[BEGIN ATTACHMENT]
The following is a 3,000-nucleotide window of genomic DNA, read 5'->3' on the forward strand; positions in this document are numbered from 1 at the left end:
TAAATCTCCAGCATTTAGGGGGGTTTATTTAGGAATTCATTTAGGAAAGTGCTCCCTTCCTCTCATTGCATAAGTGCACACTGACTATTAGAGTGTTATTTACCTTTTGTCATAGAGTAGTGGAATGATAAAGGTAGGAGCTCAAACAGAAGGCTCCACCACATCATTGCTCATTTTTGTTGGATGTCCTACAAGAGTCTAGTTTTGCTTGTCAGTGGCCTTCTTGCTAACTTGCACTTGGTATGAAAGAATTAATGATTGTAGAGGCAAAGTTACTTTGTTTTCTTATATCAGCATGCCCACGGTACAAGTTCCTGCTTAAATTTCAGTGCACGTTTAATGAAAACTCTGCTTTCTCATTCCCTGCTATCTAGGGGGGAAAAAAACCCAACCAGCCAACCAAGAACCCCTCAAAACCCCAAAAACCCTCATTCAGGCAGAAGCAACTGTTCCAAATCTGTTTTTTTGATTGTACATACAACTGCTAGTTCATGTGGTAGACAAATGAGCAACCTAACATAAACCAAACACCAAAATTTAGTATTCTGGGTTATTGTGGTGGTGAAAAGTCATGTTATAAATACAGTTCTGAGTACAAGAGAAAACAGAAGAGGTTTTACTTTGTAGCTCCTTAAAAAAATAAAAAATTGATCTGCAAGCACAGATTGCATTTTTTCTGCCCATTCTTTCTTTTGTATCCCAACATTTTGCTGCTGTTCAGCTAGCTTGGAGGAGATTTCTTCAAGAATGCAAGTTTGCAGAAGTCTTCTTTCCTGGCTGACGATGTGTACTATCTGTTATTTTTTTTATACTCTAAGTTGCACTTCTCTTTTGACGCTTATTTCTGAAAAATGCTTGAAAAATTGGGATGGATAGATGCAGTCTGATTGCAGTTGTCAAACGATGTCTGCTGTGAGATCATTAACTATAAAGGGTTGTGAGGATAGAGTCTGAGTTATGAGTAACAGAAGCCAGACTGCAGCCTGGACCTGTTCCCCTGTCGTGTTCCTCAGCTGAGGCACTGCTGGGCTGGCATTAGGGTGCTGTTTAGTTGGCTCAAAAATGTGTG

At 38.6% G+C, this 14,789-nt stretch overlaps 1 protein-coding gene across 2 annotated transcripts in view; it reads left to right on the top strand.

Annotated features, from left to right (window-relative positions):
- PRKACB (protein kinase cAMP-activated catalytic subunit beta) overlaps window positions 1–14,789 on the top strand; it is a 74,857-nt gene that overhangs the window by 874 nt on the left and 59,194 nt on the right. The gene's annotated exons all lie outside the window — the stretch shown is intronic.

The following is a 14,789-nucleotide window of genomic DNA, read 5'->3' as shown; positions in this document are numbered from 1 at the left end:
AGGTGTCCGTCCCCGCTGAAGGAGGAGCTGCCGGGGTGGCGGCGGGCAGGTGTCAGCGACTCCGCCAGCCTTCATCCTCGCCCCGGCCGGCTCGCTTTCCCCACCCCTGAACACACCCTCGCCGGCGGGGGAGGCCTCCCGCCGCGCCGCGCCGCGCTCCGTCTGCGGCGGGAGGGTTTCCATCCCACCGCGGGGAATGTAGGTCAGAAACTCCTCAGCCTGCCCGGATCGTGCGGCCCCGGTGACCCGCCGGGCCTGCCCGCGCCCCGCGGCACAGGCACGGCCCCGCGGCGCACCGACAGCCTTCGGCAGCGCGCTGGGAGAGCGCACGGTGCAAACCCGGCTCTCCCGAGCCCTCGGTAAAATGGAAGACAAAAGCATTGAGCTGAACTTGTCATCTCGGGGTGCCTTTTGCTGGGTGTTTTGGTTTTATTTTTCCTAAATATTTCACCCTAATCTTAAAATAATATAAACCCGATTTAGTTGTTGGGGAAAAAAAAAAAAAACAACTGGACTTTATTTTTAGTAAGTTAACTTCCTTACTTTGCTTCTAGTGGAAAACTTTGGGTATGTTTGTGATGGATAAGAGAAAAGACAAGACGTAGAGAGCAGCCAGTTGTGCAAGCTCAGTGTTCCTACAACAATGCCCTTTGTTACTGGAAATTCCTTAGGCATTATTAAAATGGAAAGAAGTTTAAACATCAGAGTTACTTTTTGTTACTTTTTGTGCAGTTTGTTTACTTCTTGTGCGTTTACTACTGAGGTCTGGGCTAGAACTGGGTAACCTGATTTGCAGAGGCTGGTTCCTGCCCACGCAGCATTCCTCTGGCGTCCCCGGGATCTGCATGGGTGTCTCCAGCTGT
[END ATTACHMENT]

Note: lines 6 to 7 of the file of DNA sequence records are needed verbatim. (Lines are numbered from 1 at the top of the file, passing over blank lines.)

The following is a 14,789-nucleotide window of genomic DNA, read 5'->3' as shown; positions in this document are numbered from 1 at the left end:
AGGTGTCCGTCCCCGCTGAAGGAGGAGCTGCCGGGGTGGCGGCGGGCAGGTGTCAGCGACTCCGCCAGCCTTCATCCTCGCCCCGGCCGGCTCGCTTTCCCCACCCCTGAACACACCCTCGCCGGCGGGGGAGGCCTCCCGCCGCGCCGCGCCGCGCTCCGTCTGCGGCGGGAGGGTTTCCATCCCACCGCGGGGAATGTAGGTCAGAAACTCCTCAGCCTGCCCGGATCGTGCGGCCCCGGTGACCCGCCGGGCCTGCCCGCGCCCCGCGGCACAGGCACGGCCCCGCGGCGCACCGACAGCCTTCGGCAGCGCGCTGGGAGAGCGCACGGTGCAAACCCGGCTCTCCCGAGCCCTCGGTAAAATGGAAGACAAAAGCATTGAGCTGAACTTGTCATCTCGGGGTGCCTTTTGCTGGGTGTTTTGGTTTTATTTTTCCTAAATATTTCACCCTAATCTTAAAATAATATAAACCCGATTTAGTTGTTGGGGAAAAAAAAAAAAAACAACTGGACTTTATTTTTAGTAAGTTAACTTCCTTACTTTGCTTCTAGTGGAAAACTTTGGGTATGTTTGTGATGGATAAGAGAAAAGACAAGACGTAGAGAGCAGCCAGTTGTGCAAGCTCAGTGTTCCTACAACAATGCCCTTTGTTACTGGAAATTCCTTAGGCATTATTAAAATGGAAAGAAGTTTAAACATCAGAGTTACTTTTTGTTACTTTTTGTGCAGTTTGTTTACTTCTTGTGCGTTTACTACTGAGGTCTGGGCTAGAACTGGGTAACCTGATTTGCAGAGGCTGGTTCCTGCCCACGCAGCATTCCTCTGGCGTCCCCGGGATCTGCATGGGTGTCTCCAGCTGT